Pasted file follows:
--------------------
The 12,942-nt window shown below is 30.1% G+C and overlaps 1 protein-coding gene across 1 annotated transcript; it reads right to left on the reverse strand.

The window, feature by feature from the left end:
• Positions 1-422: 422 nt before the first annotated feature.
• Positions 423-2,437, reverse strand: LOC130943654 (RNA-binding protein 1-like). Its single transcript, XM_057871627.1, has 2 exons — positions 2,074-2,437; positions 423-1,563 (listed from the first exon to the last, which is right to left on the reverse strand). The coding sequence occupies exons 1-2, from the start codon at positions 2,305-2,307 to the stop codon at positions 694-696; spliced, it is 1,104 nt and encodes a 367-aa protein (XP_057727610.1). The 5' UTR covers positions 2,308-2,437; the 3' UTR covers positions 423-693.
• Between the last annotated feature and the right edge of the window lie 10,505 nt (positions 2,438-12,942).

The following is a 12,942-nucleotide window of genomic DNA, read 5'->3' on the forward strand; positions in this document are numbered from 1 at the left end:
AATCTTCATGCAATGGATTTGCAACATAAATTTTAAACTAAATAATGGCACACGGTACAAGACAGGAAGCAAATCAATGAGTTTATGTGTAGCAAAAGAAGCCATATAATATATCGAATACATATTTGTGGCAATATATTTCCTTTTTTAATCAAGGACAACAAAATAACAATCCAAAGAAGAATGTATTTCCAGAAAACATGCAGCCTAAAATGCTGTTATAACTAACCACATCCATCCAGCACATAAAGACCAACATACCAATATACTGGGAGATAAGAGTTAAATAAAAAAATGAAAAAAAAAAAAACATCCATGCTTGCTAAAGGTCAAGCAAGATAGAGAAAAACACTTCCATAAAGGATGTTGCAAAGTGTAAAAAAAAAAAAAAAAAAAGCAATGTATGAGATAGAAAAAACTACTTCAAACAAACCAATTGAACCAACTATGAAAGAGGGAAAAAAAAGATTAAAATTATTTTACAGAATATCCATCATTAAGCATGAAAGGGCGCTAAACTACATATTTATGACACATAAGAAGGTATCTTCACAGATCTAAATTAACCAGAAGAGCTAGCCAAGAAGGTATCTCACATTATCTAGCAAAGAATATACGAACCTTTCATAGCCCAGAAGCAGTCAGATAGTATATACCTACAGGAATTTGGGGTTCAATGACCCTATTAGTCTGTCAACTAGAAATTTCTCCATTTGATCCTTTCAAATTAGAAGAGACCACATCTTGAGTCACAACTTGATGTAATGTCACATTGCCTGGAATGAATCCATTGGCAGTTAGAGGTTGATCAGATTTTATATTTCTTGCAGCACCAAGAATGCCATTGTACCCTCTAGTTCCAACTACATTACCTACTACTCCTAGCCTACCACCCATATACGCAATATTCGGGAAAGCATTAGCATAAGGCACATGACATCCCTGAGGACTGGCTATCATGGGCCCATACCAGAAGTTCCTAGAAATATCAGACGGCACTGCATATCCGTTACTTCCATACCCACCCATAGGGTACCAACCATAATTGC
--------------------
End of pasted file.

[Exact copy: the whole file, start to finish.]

The 12,942-nt window shown below is 30.1% G+C and overlaps 1 protein-coding gene across 1 annotated transcript; it reads right to left on the reverse strand.

The window, feature by feature from the left end:
• Positions 1-422: 422 nt before the first annotated feature.
• Positions 423-2,437, reverse strand: LOC130943654 (RNA-binding protein 1-like). Its single transcript, XM_057871627.1, has 2 exons — positions 2,074-2,437; positions 423-1,563 (listed from the first exon to the last, which is right to left on the reverse strand). The coding sequence occupies exons 1-2, from the start codon at positions 2,305-2,307 to the stop codon at positions 694-696; spliced, it is 1,104 nt and encodes a 367-aa protein (XP_057727610.1). The 5' UTR covers positions 2,308-2,437; the 3' UTR covers positions 423-693.
• Between the last annotated feature and the right edge of the window lie 10,505 nt (positions 2,438-12,942).

The following is a 12,942-nucleotide window of genomic DNA, read 5'->3' on the forward strand; positions in this document are numbered from 1 at the left end:
AATCTTCATGCAATGGATTTGCAACATAAATTTTAAACTAAATAATGGCACACGGTACAAGACAGGAAGCAAATCAATGAGTTTATGTGTAGCAAAAGAAGCCATATAATATATCGAATACATATTTGTGGCAATATATTTCCTTTTTTAATCAAGGACAACAAAATAACAATCCAAAGAAGAATGTATTTCCAGAAAACATGCAGCCTAAAATGCTGTTATAACTAACCACATCCATCCAGCACATAAAGACCAACATACCAATATACTGGGAGATAAGAGTTAAATAAAAAAATGAAAAAAAAAAAAACATCCATGCTTGCTAAAGGTCAAGCAAGATAGAGAAAAACACTTCCATAAAGGATGTTGCAAAGTGTAAAAAAAAAAAAAAAAAAAGCAATGTATGAGATAGAAAAAACTACTTCAAACAAACCAATTGAACCAACTATGAAAGAGGGAAAAAAAAGATTAAAATTATTTTACAGAATATCCATCATTAAGCATGAAAGGGCGCTAAACTACATATTTATGACACATAAGAAGGTATCTTCACAGATCTAAATTAACCAGAAGAGCTAGCCAAGAAGGTATCTCACATTATCTAGCAAAGAATATACGAACCTTTCATAGCCCAGAAGCAGTCAGATAGTATATACCTACAGGAATTTGGGGTTCAATGACCCTATTAGTCTGTCAACTAGAAATTTCTCCATTTGATCCTTTCAAATTAGAAGAGACCACATCTTGAGTCACAACTTGATGTAATGTCACATTGCCTGGAATGAATCCATTGGCAGTTAGAGGTTGATCAGATTTTATATTTCTTGCAGCACCAAGAATGCCATTGTACCCTCTAGTTCCAACTACATTACCTACTACTCCTAGCCTACCACCCATATACGCAATATTCGGGAAAGCATTAGCATAAGGCACATGACATCCCTGAGGACTGGCTATCATGGGCCCATACCAGAAGTTCCTAGAAATATCAGACGGCACTGCATATCCGTTACTTCCATACCCACCCATAGGGTACCAACCATAATTGC